Suppletivity (or is it suppletivism?)
Posted: 23 May 2010 06:01 AM   [ Ignore ]
RankRankRank
Total Posts:  267
Joined  2007-02-20

Suppletivity, such as in the following examples:

be, am, was, etc.
good, better, worse
parvus, minor, minimus (Latin)
bonus, melior, optimus (Latin)
malus, peior, pessimus (Latin)
sein, bin, war, etc. (German)
gut, besser, am besten (German)

seems to appear in words which have a more basic meaning and are obviously more frequently used than most other words. Do we know of any theories about the linguistic mechanisms in suppletivity?

[ Edited: 23 May 2010 10:57 PM by Senning ]
Profile
 
 
Posted: 24 May 2010 01:17 PM   [ Ignore ]   [ # 1 ]
Avatar
RankRankRank
Total Posts:  429
Joined  2007-02-14

As far as the verbs are concerned, these are inflected forms of different (more or less) synonymous words. (Cf. NHG wesen > war, waren, gewesen, Dutch wezen > was, waren, geweest and NHG sein > sind, Dutch zijn). So there were different infinitives all meaning something like ‘to be’ of which various inflections got sort of combined. This just to explain the principle. A good etymological dictionary should be able to give you the details.

Profile
 
 
Posted: 24 May 2010 10:35 PM   [ Ignore ]   [ # 2 ]
RankRankRank
Total Posts:  267
Joined  2007-02-20
Dutchtoo - 24 May 2010 01:17 PM

As far as the verbs are concerned, these are inflected forms of different (more or less) synonymous words. (Cf. NHG wesen > war, waren, gewesen, Dutch wezen > was, waren, geweest and NHG sein > sind, Dutch zijn). So there were different infinitives all meaning something like ‘to be’ of which various inflections got sort of combined. This just to explain the principle. A good etymological dictionary should be able to give you the details.

I did not ask whether suppletive verbs and adjectives combine several roots in their inflections. That is the name of the game. My question was if the observation that suppletivity occurs in a few, very basic and much used, words has a background in some linguistic law of when and where it occurs.

[ Edited: 25 May 2010 03:34 AM by Senning ]
Profile
 
 
Posted: 24 May 2010 10:50 PM   [ Ignore ]   [ # 3 ]
Avatar
RankRankRank
Total Posts:  429
Joined  2007-02-14

I was afraid you were going to say that.

Profile
 
 
Posted: 25 May 2010 07:11 AM   [ Ignore ]   [ # 4 ]
RankRankRank
Total Posts:  267
Joined  2007-02-20
Dutchtoo - 24 May 2010 10:50 PM

I was afraid you were going to say that.

Did you really think you could pacify me by answering a question I had not asked?

Profile
 
 
Posted: 25 May 2010 01:30 PM   [ Ignore ]   [ # 5 ]
Avatar
RankRankRankRank
Total Posts:  2021
Joined  2007-02-19

Do we know of any theories about the linguistic mechanisms in suppletivity?

Wikipedia has an article purporting to give the answer to the above question, s.v. suppletion, which Wikipedia (and several on-line dictionaries) say is the answer to another of your questions, “....or is it suppletivism?”.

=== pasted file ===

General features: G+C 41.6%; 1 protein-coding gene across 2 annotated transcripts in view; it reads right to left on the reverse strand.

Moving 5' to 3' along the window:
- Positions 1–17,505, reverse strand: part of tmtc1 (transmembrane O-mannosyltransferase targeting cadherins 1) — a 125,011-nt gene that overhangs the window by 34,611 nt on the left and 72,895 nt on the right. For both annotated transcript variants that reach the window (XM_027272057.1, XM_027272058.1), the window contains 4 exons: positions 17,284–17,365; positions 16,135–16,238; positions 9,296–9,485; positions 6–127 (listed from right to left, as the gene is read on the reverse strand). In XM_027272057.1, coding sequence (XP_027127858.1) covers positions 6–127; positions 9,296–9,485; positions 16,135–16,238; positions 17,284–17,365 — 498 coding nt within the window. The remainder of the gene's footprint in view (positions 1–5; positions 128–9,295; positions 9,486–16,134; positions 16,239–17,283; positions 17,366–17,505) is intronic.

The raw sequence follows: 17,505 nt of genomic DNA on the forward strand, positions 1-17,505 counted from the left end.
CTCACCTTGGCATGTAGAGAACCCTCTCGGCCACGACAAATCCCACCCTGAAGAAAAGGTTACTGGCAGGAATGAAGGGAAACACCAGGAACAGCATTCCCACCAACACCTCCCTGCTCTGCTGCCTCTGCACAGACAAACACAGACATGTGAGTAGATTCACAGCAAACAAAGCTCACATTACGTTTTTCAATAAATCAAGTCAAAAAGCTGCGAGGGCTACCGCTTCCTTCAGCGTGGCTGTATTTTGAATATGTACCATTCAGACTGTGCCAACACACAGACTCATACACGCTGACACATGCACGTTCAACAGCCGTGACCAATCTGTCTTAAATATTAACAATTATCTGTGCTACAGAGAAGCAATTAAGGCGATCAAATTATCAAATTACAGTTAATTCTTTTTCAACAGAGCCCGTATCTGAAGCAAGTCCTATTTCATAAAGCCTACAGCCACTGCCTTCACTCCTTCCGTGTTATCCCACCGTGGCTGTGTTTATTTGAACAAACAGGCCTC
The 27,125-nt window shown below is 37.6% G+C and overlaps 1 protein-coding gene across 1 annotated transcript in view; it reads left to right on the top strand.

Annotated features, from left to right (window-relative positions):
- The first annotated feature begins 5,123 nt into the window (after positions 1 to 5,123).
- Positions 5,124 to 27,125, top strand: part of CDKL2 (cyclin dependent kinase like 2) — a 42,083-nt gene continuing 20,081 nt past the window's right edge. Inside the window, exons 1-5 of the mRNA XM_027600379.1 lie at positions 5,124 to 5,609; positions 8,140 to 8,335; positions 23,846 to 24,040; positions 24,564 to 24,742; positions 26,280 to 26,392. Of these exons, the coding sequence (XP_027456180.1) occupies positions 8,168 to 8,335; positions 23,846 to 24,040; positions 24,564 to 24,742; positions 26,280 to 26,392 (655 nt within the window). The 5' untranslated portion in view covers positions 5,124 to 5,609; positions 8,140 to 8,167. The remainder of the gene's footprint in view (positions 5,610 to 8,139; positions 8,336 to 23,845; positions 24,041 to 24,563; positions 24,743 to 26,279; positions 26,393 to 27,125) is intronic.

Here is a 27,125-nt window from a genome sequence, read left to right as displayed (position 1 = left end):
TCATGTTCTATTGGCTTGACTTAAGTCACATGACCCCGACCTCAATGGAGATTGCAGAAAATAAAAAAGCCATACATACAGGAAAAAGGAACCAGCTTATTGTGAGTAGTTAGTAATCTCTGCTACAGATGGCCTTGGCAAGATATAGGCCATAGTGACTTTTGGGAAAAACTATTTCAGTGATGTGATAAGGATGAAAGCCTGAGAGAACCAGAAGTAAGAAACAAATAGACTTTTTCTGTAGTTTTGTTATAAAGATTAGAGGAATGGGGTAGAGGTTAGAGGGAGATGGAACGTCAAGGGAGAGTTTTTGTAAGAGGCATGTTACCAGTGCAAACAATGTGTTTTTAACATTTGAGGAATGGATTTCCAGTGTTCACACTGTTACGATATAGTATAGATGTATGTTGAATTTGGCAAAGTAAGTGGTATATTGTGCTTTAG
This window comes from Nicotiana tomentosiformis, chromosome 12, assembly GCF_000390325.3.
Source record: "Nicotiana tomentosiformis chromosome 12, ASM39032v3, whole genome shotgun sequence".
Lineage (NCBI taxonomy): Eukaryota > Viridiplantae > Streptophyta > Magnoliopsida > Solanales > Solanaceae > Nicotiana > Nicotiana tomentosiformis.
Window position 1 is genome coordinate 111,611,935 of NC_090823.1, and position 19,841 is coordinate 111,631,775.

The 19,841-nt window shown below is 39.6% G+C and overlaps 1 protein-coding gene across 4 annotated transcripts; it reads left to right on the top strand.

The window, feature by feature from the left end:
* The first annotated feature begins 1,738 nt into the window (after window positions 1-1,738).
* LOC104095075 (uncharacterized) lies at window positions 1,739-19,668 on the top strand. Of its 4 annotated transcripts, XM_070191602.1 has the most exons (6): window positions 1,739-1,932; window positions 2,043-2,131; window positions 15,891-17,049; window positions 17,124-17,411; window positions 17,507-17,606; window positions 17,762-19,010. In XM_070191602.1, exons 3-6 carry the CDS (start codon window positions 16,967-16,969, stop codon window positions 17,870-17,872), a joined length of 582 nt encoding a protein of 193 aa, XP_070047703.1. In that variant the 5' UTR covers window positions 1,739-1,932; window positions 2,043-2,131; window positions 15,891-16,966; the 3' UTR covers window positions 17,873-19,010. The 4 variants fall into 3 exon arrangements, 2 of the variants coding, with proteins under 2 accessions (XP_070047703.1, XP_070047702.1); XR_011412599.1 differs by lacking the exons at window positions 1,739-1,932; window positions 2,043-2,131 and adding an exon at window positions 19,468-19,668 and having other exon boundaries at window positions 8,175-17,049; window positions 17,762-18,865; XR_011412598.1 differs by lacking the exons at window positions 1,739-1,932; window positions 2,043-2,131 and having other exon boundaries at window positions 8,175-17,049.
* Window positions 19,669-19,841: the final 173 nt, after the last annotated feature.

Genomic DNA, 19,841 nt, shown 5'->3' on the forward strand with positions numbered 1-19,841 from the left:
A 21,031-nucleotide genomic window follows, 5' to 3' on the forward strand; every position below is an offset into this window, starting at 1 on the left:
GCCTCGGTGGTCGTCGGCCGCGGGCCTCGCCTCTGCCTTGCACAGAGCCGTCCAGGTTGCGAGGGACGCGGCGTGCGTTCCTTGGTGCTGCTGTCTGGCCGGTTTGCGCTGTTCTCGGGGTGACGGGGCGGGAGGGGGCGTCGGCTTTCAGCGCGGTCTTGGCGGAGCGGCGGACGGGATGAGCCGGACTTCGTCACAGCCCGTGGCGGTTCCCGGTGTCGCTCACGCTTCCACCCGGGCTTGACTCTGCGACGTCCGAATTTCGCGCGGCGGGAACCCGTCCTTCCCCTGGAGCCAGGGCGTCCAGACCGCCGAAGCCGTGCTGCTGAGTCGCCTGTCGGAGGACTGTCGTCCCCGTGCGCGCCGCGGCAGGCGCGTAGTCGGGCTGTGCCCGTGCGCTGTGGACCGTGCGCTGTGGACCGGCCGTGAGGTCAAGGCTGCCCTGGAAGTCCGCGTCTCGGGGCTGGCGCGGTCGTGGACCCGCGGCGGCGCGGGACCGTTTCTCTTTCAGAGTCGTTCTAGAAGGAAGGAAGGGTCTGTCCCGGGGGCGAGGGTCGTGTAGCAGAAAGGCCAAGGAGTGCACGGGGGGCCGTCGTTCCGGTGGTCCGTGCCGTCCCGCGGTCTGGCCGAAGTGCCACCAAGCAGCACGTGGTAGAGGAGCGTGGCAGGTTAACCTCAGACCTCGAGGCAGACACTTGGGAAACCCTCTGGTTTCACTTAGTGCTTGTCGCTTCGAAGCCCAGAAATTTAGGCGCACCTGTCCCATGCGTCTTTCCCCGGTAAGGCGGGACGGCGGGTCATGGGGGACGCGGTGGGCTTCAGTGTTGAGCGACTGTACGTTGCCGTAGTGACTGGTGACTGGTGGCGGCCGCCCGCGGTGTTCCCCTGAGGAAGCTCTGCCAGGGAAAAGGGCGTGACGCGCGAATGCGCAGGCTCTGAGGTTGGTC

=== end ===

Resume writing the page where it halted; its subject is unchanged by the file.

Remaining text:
How reliable the Wikipedia article is, is not for me to say. It gives examples in English, Portuguese, Croatian, etc., and offers a few references.

Enjoy.

I think “suppletivity” is the tentative name given to a doctrine of Physical Fitness developed by a Dr. W. C. Gents, based partly on an earlier model (now discredited) entitled “Strength Through Heavy Breathing”. Dr. Gents apparently abandoned his research after developing a slipped disk and double hernia, and is currently busy inventing a new religion (details as yet unavailable, but revelations expected any time now) ;-)

Profile
 
 
Posted: 25 May 2010 11:12 PM   [ Ignore ]   [ # 6 ]
RankRankRank
Total Posts:  267
Joined  2007-02-20
lionello - 25 May 2010 01:30 PM

Do we know of any theories about the linguistic mechanisms in suppletivity?

Wikipedia has an article purporting to give the answer to the above question, s.v. suppletion, which Wikipedia (and several on-line dictionaries) say is the answer to another of your questions, “....or is it suppletivism?”.

How reliable the Wikipedia article is, is not for me to say. It gives examples in English, Portuguese, Croatian, etc., and offers a few references.

Enjoy.

I think “suppletivity” is the tentative name given to a doctrine of Physical Fitness developed by a Dr. W. C. Gents, based partly on an earlier model (now discredited) entitled “Strength Through Heavy Breathing”. Dr. Gents apparently abandoned his research after developing a slipped disk and double hernia, and is currently busy inventing a new religion (details as yet unavailable, but revelations expected any time now) ;-)

Thanks for this fantastic reference. It makes great reading, but, alas, does not answer my question either Probably nobody has suggested a rational answer.

Profile